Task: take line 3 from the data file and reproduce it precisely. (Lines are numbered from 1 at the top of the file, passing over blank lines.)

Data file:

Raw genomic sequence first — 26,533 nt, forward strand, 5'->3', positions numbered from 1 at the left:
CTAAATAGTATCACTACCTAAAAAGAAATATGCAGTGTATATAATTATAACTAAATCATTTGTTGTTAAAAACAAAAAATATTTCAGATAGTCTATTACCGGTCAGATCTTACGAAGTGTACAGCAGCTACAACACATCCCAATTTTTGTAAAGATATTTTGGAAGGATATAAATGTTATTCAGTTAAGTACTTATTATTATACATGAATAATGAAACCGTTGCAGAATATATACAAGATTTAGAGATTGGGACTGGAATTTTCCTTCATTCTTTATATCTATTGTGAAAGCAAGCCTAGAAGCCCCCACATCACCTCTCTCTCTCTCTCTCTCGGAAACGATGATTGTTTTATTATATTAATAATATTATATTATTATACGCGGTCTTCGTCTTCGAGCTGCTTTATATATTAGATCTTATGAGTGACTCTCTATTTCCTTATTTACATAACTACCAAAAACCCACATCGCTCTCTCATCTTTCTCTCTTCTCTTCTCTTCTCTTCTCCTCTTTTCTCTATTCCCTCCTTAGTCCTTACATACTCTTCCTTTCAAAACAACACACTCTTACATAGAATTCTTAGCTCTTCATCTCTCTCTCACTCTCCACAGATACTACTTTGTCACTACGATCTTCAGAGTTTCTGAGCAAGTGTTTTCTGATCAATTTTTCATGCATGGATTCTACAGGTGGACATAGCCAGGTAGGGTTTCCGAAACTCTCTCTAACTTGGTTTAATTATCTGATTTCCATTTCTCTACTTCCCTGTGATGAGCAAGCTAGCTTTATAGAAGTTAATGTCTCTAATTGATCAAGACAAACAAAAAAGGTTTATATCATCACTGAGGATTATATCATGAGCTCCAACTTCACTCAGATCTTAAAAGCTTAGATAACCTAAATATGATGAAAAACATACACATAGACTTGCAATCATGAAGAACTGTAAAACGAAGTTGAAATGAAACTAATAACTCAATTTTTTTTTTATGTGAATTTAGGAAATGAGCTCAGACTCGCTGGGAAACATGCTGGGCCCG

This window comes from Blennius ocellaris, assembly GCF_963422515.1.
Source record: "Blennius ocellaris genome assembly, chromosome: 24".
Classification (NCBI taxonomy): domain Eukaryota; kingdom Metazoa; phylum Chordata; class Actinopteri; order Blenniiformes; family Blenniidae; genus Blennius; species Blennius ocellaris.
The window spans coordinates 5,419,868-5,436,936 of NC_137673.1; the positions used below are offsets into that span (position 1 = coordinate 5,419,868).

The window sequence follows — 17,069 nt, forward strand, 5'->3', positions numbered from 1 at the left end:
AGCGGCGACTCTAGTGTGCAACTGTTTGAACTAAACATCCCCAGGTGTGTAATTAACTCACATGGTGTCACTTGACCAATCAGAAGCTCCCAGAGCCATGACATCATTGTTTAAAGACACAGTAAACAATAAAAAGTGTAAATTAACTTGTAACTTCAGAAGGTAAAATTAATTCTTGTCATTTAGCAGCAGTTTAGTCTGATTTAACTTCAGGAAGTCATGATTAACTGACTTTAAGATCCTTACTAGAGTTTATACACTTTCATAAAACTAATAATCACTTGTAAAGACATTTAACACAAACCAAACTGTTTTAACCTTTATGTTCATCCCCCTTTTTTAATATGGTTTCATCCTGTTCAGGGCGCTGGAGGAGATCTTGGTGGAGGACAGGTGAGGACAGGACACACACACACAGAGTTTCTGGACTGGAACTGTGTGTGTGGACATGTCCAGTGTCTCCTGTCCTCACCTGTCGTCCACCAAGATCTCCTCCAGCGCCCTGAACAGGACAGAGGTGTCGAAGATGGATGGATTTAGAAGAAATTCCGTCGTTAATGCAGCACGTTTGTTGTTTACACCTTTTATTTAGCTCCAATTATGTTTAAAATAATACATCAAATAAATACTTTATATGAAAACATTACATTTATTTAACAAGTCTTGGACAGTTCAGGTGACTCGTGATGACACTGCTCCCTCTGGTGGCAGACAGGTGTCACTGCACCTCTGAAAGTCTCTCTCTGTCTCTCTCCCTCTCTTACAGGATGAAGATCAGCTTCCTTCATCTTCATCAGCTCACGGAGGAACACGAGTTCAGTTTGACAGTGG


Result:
This window comes from Blennius ocellaris, assembly GCF_963422515.1.